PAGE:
New App is Plaguing Sophomore’s iPads

By Olivia Short ‘17

Sometimes, after a stressful day at work or school, you just need to unwind by wiping out the entire human race with your own genetically-modified virus. And sophomores at Mercy have been doing just that with a free app called Infection.

Infection is a game for iOS that presents players one simple task: create a disease that will wipe out the entire human race. The player chooses a country for their disease to start in, and then has the freedom to manipulate its genes. The player earns DNA points each time the disease spreads to a new country. The points can be buy new symptoms, transmissions, and resistances of the disease.

Transmissions determine how the disease will be carried. Players can choose transmissions through water, air, insects, cattle, and birds. Having several methods of transmission makes your disease more likely to infect a larger population.

Symptoms cost more or less points based on how deadly they are. For example, symptoms such as nausea or coughing may only cost 2 or 3 DNA points, while ones like internal hemorrhage are far more expensive.

There are two types of resistances that you can give your disease: resistance to environment and resistance to drugs. Environmental resistance means that your disease can survive in extreme temperatures, while drug resistance makes it difficult to combat your disease and slows the creation of a vaccine.

Sounds fun, right? I’m not a fan of the game, as this kind of stuff honestly scares me. But my fellow sophomores are bonkers for the game, and have been sharing their funny names for diseases.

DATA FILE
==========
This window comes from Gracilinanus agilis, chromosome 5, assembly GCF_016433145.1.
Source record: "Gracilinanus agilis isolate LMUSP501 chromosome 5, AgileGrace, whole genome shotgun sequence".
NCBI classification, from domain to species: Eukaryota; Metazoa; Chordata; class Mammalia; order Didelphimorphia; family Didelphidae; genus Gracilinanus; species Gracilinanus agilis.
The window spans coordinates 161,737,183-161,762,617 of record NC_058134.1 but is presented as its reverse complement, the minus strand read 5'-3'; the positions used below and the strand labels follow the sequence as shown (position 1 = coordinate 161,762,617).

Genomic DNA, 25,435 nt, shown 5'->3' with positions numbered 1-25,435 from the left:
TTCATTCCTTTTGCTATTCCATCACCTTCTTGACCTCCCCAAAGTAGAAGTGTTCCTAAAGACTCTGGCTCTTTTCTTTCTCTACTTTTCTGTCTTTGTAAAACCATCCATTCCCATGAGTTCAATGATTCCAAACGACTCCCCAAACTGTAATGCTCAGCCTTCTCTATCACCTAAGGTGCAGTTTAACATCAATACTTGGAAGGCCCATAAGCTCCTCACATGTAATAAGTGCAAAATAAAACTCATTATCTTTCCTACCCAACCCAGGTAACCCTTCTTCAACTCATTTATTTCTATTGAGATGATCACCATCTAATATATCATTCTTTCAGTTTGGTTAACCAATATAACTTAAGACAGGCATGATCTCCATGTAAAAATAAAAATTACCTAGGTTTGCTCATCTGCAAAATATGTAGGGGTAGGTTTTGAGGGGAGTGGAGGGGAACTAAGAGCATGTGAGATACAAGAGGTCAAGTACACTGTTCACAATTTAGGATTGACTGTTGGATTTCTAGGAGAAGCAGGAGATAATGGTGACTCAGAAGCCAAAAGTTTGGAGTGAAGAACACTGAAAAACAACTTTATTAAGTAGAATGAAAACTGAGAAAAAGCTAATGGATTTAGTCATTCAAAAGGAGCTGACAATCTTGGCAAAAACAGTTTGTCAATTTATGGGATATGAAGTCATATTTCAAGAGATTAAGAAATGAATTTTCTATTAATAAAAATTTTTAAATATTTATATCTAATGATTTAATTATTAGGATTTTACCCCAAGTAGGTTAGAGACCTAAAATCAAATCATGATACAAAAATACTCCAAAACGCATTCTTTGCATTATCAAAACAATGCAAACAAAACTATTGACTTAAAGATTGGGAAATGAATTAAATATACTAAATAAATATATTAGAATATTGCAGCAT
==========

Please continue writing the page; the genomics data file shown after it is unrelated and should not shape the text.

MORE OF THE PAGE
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Other favorites include Ur Mom, chemistry class, Busken, stress, Bowling, and Beyonce. Photo courtesy Maria Busken ‘17

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 You guys think you’re so funny… Photos courtesy Steph Lohbeck ‘17 and Hannah Doll ‘17

 

 

So the question remains: what’s the best strategy for a game of Infection? Sophomores have differing approaches.

Steph Lohbeck: Make sure you infect everyone, then rack up DNA points, and then make it super lethal in one big swipe and kill them before they even start a cure

Maria Busken: Start in a big country like China, infect 85% of its population before you add a lot of symptoms and make sure every country has at least one infected person. Then, buy most of the resistances before you start to add symptoms. And then? Make as lethal as possible immediately!

Tay Sauer: Make sure it’s totally infectious and slightly lethal, so a few people die right away. Then, as soon as cure percentage goes up, buy the whole first level of resistance. Then, increase your lethality so they all die before they find a cure (*contented emoji*)

Alyssa Cassidy: Okay, so, start out in China and let it infect for awhile without any transmitters. Then get all the drug resistances at once, and only get transmitters that will affect the places you’re struggling to infect. Then, when every country is infected, you can mass lethality, and watch as the population dies in roughly a minute with no cure progress. It works every time.

I’ll leave you with this quote from sophomore Tay Sauer on why Infection is so appealing: “It’s good training for when I become Supreme Queen of the Universe and crush my enemies like bugs beneath my feet.” We can’t wait, Tay. We can’t wait.

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*ominous music*

 

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